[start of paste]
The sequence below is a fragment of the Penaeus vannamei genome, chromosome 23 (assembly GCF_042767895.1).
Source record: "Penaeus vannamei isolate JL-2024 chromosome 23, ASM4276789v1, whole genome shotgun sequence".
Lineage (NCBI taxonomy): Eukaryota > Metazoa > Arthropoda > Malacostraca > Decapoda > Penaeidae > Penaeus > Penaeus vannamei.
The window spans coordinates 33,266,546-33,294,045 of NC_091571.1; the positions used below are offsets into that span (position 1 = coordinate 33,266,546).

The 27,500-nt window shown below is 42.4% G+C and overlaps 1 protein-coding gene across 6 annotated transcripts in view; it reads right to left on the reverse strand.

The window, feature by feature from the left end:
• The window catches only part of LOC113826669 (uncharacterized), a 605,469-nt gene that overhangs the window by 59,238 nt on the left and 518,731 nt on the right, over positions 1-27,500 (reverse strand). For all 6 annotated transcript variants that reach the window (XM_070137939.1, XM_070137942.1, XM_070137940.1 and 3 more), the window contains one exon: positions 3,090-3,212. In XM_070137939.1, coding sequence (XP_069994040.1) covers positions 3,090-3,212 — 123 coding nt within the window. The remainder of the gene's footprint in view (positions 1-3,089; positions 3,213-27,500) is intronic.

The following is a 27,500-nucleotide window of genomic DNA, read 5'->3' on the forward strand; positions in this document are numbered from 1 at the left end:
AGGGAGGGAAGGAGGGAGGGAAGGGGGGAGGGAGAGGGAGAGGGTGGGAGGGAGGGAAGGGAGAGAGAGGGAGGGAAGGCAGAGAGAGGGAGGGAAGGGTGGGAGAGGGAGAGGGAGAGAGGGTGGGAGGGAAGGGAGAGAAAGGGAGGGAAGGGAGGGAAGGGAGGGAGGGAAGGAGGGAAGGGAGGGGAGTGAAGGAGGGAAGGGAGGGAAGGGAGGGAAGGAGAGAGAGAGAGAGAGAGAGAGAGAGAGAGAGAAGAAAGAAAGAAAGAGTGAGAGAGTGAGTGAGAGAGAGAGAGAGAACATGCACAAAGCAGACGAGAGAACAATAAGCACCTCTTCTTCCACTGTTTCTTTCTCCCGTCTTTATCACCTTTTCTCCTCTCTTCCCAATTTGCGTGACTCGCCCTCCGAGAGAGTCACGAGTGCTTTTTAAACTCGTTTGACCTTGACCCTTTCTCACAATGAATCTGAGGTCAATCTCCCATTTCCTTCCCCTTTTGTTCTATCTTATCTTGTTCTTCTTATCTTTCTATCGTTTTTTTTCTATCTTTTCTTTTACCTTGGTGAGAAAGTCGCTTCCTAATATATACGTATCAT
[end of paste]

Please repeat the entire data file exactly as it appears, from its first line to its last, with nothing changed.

The sequence below is a fragment of the Penaeus vannamei genome, chromosome 23 (assembly GCF_042767895.1).
Source record: "Penaeus vannamei isolate JL-2024 chromosome 23, ASM4276789v1, whole genome shotgun sequence".
Lineage (NCBI taxonomy): Eukaryota > Metazoa > Arthropoda > Malacostraca > Decapoda > Penaeidae > Penaeus > Penaeus vannamei.
The window spans coordinates 33,266,546-33,294,045 of NC_091571.1; the positions used below are offsets into that span (position 1 = coordinate 33,266,546).

The 27,500-nt window shown below is 42.4% G+C and overlaps 1 protein-coding gene across 6 annotated transcripts in view; it reads right to left on the reverse strand.

The window, feature by feature from the left end:
• The window catches only part of LOC113826669 (uncharacterized), a 605,469-nt gene that overhangs the window by 59,238 nt on the left and 518,731 nt on the right, over positions 1-27,500 (reverse strand). For all 6 annotated transcript variants that reach the window (XM_070137939.1, XM_070137942.1, XM_070137940.1 and 3 more), the window contains one exon: positions 3,090-3,212. In XM_070137939.1, coding sequence (XP_069994040.1) covers positions 3,090-3,212 — 123 coding nt within the window. The remainder of the gene's footprint in view (positions 1-3,089; positions 3,213-27,500) is intronic.

The following is a 27,500-nucleotide window of genomic DNA, read 5'->3' on the forward strand; positions in this document are numbered from 1 at the left end:
AGGGAGGGAAGGAGGGAGGGAAGGGGGGAGGGAGAGGGAGAGGGTGGGAGGGAGGGAAGGGAGAGAGAGGGAGGGAAGGCAGAGAGAGGGAGGGAAGGGTGGGAGAGGGAGAGGGAGAGAGGGTGGGAGGGAAGGGAGAGAAAGGGAGGGAAGGGAGGGAAGGGAGGGAGGGAAGGAGGGAAGGGAGGGGAGTGAAGGAGGGAAGGGAGGGAAGGGAGGGAAGGAGAGAGAGAGAGAGAGAGAGAGAGAGAGAGAGAAGAAAGAAAGAAAGAGTGAGAGAGTGAGTGAGAGAGAGAGAGAGAACATGCACAAAGCAGACGAGAGAACAATAAGCACCTCTTCTTCCACTGTTTCTTTCTCCCGTCTTTATCACCTTTTCTCCTCTCTTCCCAATTTGCGTGACTCGCCCTCCGAGAGAGTCACGAGTGCTTTTTAAACTCGTTTGACCTTGACCCTTTCTCACAATGAATCTGAGGTCAATCTCCCATTTCCTTCCCCTTTTGTTCTATCTTATCTTGTTCTTCTTATCTTTCTATCGTTTTTTTTCTATCTTTTCTTTTACCTTGGTGAGAAAGTCGCTTCCTAATATATACGTATCAT